About 24 business deals valued at over $3 billion [about K2.2 trillion] have been signed at the just ended 2018 Malawi Investment Forum (MIF) .
This is compared to seven companies which signed Memoranda of Understanding (MoUs) by end of the 2016 MIF, while the one held in 2015 yielded deals and MoUs worth $1 billion [about K734 billion].
The deals, most of which would lead to attraction of Foreign Direct Investments (FDI), come at a time a recent report by the United Nations Conference on Trade and Development suggests that Malawi’s FDIs remain unstable amid initiatives by the government to increase the inflow.
One of the notable deals was secured by CDH Investment Bank, which is reported to have signed three MoUs to raise about $267 million.
The bank signed a mandate to raise $100 million for a manufacturing and bottling plant. It also partnered an investor to finance a solar energy project worth $150 million and partnered another investor to invest in infrastructure projects worth $17 million.
Green Belt Initiative also partnered an international financier to develop irrigation infrastructure on 1,000 hectares of land.
The Lilongwe City Council also signed an MoU with Prominent Waste Management company whose value would be established after a feasibility study is conducted.
The Malawi Investment and Trade Centre (MITC) signed an $8.5 million worth MoU with Chinese investor, Pacific Electric Company, for production and installation of Electrical Support Facilities, production and construction of urban lighting projects, wind power and photo voltaic generation.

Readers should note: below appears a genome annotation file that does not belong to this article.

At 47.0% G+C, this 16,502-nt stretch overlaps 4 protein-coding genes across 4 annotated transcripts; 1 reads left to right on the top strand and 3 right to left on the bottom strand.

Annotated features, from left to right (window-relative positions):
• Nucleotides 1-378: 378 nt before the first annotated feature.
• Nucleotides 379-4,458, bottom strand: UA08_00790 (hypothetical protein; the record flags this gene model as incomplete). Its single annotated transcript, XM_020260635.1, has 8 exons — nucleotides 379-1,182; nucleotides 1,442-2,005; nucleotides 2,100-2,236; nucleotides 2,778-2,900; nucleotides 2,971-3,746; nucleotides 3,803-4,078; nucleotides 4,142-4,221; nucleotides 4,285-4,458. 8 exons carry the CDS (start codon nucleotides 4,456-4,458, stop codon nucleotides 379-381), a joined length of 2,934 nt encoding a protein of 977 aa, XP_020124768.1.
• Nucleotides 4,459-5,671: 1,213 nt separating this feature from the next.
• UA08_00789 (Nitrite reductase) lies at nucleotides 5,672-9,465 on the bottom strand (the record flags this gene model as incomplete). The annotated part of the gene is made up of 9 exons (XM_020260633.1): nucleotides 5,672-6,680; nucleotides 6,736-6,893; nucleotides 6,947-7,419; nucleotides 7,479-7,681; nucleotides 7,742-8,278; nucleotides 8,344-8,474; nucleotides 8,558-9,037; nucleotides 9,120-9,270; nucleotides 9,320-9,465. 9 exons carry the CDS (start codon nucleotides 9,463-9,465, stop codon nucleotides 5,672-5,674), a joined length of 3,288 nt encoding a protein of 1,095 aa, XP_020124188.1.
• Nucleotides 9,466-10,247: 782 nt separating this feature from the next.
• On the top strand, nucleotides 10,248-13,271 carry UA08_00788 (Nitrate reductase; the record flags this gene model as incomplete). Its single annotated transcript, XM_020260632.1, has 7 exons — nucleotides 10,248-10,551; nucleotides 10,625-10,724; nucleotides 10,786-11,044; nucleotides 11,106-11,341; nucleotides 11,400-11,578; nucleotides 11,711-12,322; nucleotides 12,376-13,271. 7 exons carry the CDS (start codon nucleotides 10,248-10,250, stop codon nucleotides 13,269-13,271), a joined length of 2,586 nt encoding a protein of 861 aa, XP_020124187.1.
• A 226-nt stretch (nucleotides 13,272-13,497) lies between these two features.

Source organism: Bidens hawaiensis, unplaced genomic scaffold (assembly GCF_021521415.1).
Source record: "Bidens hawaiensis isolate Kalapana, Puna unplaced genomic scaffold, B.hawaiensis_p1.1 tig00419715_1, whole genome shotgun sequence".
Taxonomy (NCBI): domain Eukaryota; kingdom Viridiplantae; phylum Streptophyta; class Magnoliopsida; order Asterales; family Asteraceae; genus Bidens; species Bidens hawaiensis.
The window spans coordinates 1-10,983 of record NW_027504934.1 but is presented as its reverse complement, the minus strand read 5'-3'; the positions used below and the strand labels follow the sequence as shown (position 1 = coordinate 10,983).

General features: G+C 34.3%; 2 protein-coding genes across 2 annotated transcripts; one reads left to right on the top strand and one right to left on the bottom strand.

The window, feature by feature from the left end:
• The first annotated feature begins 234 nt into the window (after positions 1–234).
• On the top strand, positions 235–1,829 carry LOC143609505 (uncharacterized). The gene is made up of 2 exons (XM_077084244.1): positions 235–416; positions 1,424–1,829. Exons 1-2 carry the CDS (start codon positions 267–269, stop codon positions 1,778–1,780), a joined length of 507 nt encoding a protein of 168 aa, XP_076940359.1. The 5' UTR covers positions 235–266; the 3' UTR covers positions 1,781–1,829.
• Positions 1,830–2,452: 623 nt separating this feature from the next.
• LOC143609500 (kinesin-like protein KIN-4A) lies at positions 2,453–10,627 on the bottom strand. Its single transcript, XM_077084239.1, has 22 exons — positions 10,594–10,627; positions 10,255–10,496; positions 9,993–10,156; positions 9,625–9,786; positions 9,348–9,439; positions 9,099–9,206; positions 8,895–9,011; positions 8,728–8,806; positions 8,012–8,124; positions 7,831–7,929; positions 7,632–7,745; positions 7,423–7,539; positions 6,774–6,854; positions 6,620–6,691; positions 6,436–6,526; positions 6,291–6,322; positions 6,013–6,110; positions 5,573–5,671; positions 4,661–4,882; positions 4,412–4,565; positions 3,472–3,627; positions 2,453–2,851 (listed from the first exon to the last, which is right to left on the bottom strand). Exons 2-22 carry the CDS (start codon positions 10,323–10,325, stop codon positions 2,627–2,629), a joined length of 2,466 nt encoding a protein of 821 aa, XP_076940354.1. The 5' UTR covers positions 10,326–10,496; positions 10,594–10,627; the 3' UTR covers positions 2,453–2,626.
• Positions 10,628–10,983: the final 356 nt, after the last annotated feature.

MITC Chief Executive Officer, Clement Kumbemba, said the forum is promising to unlock more investment opportunities in the future.
“We have no doubt that very serious investment leads would come out of this networking through financiers and parallel sessions we had.
“Even on exports, we have done very well because, on closure of the exhibition and events, we did not have enough time to add up the figures but we noted that we have recorded export orders of over $16 million. If, indeed, we are able to export all those, it would be a plus for Malawi,” Kumbemba said.
Minister of Agriculture, Irrigation and Water Development, Joseph Mwanamvekha, who officially closed the forum, said the deals secured would take time to commence, considering the process required.
He then expressed contentment over the number of deals made.
“As of now, it is a matter of negotiations. Normally, you don’t expect investors to immediately invest. There are a lot of negotiations that would take place. They [investors] ask for incentives, they need to register their companies so we should expect to see more deals in months to come,” Mwanamvekha said.
In October 2016, Malawi launched an investment compendium which presented investment opportunities for 118 bankable projects in various sectors in the country.
A structural plan by MITC projects shows that the country’s investment opportunities are set to rise to $15 billion with increased export earnings set to rise to $4.9 billion by 2019 as well as creation of 650 000 direct and indirect jobs.